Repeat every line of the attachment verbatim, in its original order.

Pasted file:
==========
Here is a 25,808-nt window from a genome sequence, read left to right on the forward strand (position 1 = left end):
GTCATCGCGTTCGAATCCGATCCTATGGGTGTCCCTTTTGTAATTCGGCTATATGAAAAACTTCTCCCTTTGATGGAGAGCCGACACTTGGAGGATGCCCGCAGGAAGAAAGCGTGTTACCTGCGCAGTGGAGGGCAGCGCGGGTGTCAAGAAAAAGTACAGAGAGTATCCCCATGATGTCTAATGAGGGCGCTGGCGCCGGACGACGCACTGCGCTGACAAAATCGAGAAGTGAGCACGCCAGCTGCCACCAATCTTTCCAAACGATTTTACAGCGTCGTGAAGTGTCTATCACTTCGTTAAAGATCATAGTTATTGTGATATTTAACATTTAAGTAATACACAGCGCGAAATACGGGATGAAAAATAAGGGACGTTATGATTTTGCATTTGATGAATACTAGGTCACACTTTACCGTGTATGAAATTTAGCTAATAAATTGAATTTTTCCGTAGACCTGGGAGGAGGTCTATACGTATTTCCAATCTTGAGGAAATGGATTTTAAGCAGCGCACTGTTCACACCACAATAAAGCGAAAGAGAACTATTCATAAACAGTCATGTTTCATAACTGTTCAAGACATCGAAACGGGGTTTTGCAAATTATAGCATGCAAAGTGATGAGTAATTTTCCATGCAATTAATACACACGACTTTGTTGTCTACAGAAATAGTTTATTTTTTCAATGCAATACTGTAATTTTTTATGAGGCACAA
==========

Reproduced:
Here is a 25,808-nt window from a genome sequence, read left to right on the forward strand (position 1 = left end):
GTCATCGCGTTCGAATCCGATCCTATGGGTGTCCCTTTTGTAATTCGGCTATATGAAAAACTTCTCCCTTTGATGGAGAGCCGACACTTGGAGGATGCCCGCAGGAAGAAAGCGTGTTACCTGCGCAGTGGAGGGCAGCGCGGGTGTCAAGAAAAAGTACAGAGAGTATCCCCATGATGTCTAATGAGGGCGCTGGCGCCGGACGACGCACTGCGCTGACAAAATCGAGAAGTGAGCACGCCAGCTGCCACCAATCTTTCCAAACGATTTTACAGCGTCGTGAAGTGTCTATCACTTCGTTAAAGATCATAGTTATTGTGATATTTAACATTTAAGTAATACACAGCGCGAAATACGGGATGAAAAATAAGGGACGTTATGATTTTGCATTTGATGAATACTAGGTCACACTTTACCGTGTATGAAATTTAGCTAATAAATTGAATTTTTCCGTAGACCTGGGAGGAGGTCTATACGTATTTCCAATCTTGAGGAAATGGATTTTAAGCAGCGCACTGTTCACACCACAATAAAGCGAAAGAGAACTATTCATAAACAGTCATGTTTCATAACTGTTCAAGACATCGAAACGGGGTTTTGCAAATTATAGCATGCAAAGTGATGAGTAATTTTCCATGCAATTAATACACACGACTTTGTTGTCTACAGAAATAGTTTATTTTTTCAATGCAATACTGTAATTTTTTATGAGGCACAA